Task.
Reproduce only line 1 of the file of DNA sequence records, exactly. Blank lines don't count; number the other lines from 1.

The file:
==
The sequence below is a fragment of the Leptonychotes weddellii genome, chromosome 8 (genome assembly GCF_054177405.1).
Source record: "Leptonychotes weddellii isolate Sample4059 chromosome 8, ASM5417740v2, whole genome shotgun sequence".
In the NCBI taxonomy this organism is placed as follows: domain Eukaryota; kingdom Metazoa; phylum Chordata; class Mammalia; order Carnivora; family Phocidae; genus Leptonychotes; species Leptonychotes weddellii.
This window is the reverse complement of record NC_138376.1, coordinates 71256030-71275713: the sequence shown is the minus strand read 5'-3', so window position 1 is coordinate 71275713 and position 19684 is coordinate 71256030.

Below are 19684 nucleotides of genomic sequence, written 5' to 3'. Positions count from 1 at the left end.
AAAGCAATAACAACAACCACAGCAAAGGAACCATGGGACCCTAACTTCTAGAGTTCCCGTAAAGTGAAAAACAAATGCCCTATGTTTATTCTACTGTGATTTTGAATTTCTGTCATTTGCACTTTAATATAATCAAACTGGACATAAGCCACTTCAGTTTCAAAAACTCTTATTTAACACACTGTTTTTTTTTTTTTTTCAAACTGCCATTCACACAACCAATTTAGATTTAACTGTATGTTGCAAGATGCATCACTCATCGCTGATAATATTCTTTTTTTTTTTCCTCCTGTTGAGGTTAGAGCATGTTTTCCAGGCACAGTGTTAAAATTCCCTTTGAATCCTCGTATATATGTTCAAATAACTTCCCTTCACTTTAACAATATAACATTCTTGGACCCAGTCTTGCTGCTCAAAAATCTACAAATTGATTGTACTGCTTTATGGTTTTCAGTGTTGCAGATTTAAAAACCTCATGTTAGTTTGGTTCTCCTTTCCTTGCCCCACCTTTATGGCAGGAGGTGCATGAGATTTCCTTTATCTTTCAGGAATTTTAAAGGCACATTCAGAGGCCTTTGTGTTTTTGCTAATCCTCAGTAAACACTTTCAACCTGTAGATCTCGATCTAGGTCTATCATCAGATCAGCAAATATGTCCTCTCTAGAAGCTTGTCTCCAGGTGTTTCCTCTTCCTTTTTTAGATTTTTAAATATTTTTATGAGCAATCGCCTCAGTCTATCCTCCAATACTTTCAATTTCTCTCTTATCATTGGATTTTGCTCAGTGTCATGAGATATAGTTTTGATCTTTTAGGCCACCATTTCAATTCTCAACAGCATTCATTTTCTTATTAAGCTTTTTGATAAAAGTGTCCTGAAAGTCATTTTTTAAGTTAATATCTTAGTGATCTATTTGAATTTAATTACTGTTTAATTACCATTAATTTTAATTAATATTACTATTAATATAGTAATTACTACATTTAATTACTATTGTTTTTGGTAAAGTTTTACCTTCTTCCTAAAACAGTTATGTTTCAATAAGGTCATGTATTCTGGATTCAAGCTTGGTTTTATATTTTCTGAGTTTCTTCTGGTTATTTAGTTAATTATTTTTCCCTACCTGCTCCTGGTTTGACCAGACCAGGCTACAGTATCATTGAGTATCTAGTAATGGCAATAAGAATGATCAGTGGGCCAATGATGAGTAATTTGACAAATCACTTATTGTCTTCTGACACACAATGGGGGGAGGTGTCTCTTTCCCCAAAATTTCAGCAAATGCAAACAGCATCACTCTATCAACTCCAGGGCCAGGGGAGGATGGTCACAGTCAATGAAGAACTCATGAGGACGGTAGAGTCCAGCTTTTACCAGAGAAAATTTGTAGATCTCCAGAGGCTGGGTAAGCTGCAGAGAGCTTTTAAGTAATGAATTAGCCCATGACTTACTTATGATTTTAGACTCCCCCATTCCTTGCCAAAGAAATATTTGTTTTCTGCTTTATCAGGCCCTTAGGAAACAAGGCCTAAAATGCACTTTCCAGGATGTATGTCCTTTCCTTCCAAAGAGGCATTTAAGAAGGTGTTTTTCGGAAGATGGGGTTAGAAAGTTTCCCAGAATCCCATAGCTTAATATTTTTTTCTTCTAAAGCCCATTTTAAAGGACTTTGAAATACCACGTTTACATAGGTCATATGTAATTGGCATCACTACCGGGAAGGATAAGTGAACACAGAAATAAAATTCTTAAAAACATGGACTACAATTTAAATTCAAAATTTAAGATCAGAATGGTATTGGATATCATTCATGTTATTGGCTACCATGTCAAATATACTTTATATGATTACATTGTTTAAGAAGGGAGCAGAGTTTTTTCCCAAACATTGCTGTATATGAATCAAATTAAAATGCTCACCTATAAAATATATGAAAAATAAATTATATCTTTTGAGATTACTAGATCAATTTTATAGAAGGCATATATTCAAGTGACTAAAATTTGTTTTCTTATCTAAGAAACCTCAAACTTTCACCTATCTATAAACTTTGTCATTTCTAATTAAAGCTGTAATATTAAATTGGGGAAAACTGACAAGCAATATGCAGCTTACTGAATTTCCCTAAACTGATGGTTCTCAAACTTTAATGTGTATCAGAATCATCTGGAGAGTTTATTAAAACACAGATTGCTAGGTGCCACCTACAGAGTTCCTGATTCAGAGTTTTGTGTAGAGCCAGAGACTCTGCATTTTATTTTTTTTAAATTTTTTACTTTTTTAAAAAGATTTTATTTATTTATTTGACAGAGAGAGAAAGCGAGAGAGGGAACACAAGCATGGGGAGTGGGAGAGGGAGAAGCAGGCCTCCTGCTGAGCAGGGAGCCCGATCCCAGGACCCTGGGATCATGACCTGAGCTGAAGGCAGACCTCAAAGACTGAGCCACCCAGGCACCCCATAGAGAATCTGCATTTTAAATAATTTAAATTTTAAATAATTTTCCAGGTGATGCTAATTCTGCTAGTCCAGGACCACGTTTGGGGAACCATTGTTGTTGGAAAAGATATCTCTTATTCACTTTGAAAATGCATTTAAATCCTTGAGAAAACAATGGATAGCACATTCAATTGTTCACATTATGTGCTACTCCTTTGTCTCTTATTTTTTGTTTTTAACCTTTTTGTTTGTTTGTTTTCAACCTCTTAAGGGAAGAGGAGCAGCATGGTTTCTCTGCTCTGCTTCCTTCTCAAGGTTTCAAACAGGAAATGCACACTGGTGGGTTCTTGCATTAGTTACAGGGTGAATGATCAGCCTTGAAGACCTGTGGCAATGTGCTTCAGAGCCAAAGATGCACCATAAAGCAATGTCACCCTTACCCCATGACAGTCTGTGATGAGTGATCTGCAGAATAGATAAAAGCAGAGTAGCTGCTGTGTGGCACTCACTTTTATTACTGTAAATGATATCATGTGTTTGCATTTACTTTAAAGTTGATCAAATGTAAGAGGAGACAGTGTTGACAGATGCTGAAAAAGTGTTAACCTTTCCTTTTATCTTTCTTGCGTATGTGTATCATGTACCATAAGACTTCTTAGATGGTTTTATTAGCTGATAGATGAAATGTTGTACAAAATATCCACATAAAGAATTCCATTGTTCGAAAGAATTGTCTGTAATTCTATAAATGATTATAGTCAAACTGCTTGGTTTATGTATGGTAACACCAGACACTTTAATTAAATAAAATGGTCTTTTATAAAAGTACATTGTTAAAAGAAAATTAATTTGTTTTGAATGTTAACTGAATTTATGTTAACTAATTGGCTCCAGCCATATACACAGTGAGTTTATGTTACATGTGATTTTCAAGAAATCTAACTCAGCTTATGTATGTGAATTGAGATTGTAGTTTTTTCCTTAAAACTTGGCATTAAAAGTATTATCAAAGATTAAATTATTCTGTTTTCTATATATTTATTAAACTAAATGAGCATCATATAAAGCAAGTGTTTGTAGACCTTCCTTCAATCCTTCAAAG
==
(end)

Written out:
The sequence below is a fragment of the Leptonychotes weddellii genome, chromosome 8 (genome assembly GCF_054177405.1).